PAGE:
â€œTAKE HEED TO YOURSELVESâ€
The world is full of stumbling-blocks. Men are perpetually placing them in each otherâ€™s way; and especially before little children, the simple and the weak. Let us take heed to ourselves and endeavor to make lifeâ€™s pathway easier for others. Let us spend lives of helpfulness and sympathy, full of love and forgiveness, of light and joy.
Do these precepts seem too difficult? Does a sevenfold forgiveness seem impossible? Then learn the lesson of the mustard seed, which opens its tiny door to the inflow of Natureâ€™s energy and is therefore enabled to produce what, to its unaided strength, would be impossible. Open your soul to God! His love through you will forgive and save to the uttermost!
But when you have done all, you have nothing to be proud of, and neither God nor man is under any obligation to you. Love is the elementary duty of the follower of Christ.
THE MAN WHO WAS GRATEFUL
Their common misery drew these poor outcasts together and made them forget the fierce national antipathies of Jew and Samaritan. When bidden to go to the priest, before there were any outward signs of healing, they started, and thus gave evidence of their faith that they were healed. It was this faith that saved them, because faith like this lets in the whole tide of Godâ€™s saving health. In the case of the poor alien, it was clear that he was not only healed, but saved, as his gratitude and worship indicated. Do we thank God, not only for His miracles, but for His daily providence?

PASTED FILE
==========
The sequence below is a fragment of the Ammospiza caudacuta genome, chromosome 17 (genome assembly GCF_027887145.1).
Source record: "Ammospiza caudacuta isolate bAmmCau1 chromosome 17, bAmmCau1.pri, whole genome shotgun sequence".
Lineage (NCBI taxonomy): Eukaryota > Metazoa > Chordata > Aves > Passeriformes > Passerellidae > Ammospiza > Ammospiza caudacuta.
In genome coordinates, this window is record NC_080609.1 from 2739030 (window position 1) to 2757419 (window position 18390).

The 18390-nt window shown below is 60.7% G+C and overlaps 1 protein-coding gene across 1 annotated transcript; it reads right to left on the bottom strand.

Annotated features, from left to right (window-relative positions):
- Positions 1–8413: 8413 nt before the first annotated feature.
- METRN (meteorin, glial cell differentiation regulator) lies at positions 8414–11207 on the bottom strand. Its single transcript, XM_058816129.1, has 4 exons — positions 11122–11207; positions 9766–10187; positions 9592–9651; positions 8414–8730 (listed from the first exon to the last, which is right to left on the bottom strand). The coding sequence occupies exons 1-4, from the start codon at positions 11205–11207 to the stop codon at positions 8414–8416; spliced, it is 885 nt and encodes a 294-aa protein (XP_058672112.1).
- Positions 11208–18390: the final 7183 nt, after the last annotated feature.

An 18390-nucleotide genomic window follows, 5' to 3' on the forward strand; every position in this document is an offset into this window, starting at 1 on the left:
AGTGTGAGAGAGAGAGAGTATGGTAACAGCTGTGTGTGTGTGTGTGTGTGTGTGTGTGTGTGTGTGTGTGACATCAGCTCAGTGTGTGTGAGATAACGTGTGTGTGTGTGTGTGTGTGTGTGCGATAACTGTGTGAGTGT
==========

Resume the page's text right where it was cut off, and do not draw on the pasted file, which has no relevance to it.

The best things are stillest. The deepest work of God, in the individual and in the community, does not reveal itself to the newspaper reporter, but steals on the world like Spring through garden and woodland.
â€œTHE DAYS OF THE SON OF MANâ€
Clearly enough, our Lord foresaw the approaching dissolution of the Jewish state. There was no help for it, notwithstanding all that the Baptist and Christ Himself had done. Suddenly and inevitably its doom must befall, as the deluge in the old world and the overthrow of Sodom. The Roman eagles would gather round the devoted city and only instant flight would avail. The early Christian disciples were warned by these words, and escaped to Pella, before Titus struck the last blow.
Since then other catastrophes have befallen, and finally the day of doom will break upon the world-to all of which the Masterâ€™s words have been and are appropriate. In one sense, the advent of Christ took place at the fall of Jerusalem, the scenes of which were probably a miniature of the travail through which the new heavens and the new earth will be born. Let us not seek our own, but the things that belong to the Kingdom; then all other things â€œwill be added,â€ Matthew 6:33.
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Meyer, Frederick Brotherton. "Commentary on Luke 17". "F. B. Meyer's 'Through the Bible' Commentary". https://www.studylight.org/
the Second Week after Epiphany